Paul McCartney wrote this. It’s about a man who is considered a fool by others, but whose foolish demeanor is actually an indication of wisdom. An event which prompted this song happened when Paul was walking his dog Martha, on Primrose Hill one morning. As he watched the sun rise, he noticed that Martha was missing. Paul turned around to look for his dog, and was missing. Paul turned around to look for his dog, and there a man stood, who appeared on the hill without making a sound. The gentleman was dressed respectably, in a belted raincoat. Paul knew this man had not been there seconds earlier as he had looked in that direction for Martha. Paul and the stranger exchanged a greeting, and this man then spoke of what a beautiful view it was from the top of this hill that overlooked London. Within a few seconds, Paul looked around again, and the man was gone. He had vanished as he had appeared. A friend of McCartney’s, Alistair Taylor, was present with Paul during this strange incident, and wrote of this event in his book, Yesterday.
Both Paul and Alistair could not imagine what happened to this man. He had seemed to vanish in thin air. The nearest trees for cover were too far to reach by walking or running in a few seconds, and the crest of the hill was too far as well to reach in that short time. What made the experience even more mysterious, was that just before this man first appeared, Paul and Alistair were speaking to each other of the beauty they observed of the view towards London and the existence of God. Once back home, they spent the morning discussing what had happened, trying to make some sense of it. They both agreed that this was something others were infer occurred as a result of an “acid trip,” but they both swore they had not taken or used any drugs. When Paul filmed the sequence for this song in the film, it shows him on a hilltop overlooking the town of Nice. (thanks, gavin – hampden, MA, for above 2)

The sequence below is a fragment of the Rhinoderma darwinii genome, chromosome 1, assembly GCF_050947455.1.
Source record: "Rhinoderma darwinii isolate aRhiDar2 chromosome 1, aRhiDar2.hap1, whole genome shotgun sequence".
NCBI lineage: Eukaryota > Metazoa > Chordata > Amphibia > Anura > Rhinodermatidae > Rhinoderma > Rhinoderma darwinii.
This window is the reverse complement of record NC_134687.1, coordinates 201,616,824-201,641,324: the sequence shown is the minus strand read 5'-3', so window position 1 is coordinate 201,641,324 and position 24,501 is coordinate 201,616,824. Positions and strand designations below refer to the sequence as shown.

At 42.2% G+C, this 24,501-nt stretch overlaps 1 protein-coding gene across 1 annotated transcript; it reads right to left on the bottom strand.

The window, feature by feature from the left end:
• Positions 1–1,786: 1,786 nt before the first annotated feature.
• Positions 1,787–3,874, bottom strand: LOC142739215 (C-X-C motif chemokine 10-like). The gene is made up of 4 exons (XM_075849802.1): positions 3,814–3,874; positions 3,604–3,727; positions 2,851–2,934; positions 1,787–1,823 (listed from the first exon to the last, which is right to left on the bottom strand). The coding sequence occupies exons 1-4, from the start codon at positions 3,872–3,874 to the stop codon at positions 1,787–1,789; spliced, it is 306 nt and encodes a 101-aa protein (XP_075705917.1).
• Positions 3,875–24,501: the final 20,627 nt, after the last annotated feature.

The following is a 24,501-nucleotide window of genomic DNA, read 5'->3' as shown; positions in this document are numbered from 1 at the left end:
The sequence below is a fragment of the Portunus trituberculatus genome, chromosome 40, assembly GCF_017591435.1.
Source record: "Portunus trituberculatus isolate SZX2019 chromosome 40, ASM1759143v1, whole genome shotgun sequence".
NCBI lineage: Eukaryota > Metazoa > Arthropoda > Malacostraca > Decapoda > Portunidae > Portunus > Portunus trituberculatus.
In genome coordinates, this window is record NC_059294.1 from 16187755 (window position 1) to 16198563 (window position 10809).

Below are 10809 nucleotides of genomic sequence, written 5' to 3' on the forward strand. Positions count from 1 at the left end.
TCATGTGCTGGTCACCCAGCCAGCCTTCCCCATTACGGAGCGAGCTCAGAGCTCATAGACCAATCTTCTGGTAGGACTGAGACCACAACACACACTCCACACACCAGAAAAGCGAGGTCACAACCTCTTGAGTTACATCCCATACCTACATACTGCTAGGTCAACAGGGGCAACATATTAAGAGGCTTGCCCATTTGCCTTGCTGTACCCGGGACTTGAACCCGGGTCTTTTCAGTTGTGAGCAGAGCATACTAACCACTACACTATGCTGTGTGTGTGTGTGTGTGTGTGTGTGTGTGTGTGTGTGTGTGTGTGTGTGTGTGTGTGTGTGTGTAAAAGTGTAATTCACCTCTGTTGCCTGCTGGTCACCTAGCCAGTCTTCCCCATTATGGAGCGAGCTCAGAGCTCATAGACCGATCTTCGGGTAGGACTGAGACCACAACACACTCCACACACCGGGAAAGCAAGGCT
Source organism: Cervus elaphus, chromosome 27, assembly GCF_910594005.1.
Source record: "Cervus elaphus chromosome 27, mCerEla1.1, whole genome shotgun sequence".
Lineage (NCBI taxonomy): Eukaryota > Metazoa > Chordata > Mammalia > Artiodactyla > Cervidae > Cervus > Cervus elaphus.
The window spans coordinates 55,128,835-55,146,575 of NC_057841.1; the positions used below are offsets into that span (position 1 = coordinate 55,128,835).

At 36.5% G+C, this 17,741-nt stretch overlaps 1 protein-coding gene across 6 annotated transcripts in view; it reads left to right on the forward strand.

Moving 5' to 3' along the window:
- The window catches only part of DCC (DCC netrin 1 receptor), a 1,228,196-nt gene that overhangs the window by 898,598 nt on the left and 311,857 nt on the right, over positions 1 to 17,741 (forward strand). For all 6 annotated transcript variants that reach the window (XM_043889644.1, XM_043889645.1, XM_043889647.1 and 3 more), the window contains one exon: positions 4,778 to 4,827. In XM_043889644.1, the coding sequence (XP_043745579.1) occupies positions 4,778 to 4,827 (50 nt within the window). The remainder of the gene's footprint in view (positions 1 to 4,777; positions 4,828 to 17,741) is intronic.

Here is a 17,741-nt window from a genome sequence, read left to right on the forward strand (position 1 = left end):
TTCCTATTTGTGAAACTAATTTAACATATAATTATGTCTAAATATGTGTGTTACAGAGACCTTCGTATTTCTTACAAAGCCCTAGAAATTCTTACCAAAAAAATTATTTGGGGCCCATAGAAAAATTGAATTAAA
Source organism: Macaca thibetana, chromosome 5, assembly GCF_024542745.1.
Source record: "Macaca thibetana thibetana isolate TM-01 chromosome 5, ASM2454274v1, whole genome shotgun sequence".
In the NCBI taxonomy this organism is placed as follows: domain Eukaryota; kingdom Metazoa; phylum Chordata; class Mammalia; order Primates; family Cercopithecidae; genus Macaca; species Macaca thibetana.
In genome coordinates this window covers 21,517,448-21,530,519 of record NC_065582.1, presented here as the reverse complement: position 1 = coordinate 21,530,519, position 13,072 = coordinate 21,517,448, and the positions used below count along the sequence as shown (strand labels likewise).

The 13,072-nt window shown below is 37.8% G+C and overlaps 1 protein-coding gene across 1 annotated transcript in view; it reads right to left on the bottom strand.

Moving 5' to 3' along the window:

This began as a solo composition with Paul McCartney at the piano. Flutes were added last.
Paul played this for John Lennon while they were writing “A Little Help From My Friends.” John made him write down the words so he wouldn’t forget.
This was used in the Beatles movie Magical Mystery Tour.
This was not a hit for The Beatles, but a 1968 cover version by Sergio Mendes & Brasil ’66 went to #6 in the US.
“Paul: ‘Fool on the Hill’ was mine and I think I was writing about someone like Maharishi. His detractors called him a fool. Because of his giggle he wasn’t taken too seriously… I was sitting at the piano at my father’s house in Liverpool hitting a D 6th chord, and I made up ‘Fool on the Hill.
‘ “- John, Long Beach, CA
I read Paul say in an interview that he was inspired to write this song by the story of a man who lived for years in the mountains in Italy during World War II, and when the man finally came down from the mountains he was surprised there had been a war! He he had missed the entire war! Even though he was basically living in the middle of it! And Paul liked that peaceful naivet-In the song ‘Glass Onion’, which was written solely by Lennon, he says “I told you ’bout the fool on the hill”. All the songs referenced in ‘Glass Onion’ were Lennon songs – except for Fool on the Hill. I wonder if maybe Lennon and McCartney wrote the song, but the ladder simply sang it. It makes sense that since Lennon said he told us about the song, that maybe there was some unknunknown contraversy within the band as to who actually wrote it. It was more like Lennon to use the flute in his songs, and the end is clearly a sort of psychadelic chiming by the flute resemblant to that in ‘Strawberry Fields Forever’ or even ‘Blue Jay Way’. I don’t distrust that McCartney wrote it, but it seems like the kind of song that
Lennon and McCartney may have worked on this song.
John Lennon – harmonica, maracas
Paul McCartney – lead vocal, piano, recorder, bass guitar
George Harrison – acoustic guitar, harmonica
Ringo Starr – drums, finger cymbals
Richard Taylor – flute
Jack Ellory – flute
Personnel per Ian MacDonald
Flautists also documented by Mark Lewisohn.Play with Latest Adobe Flash Player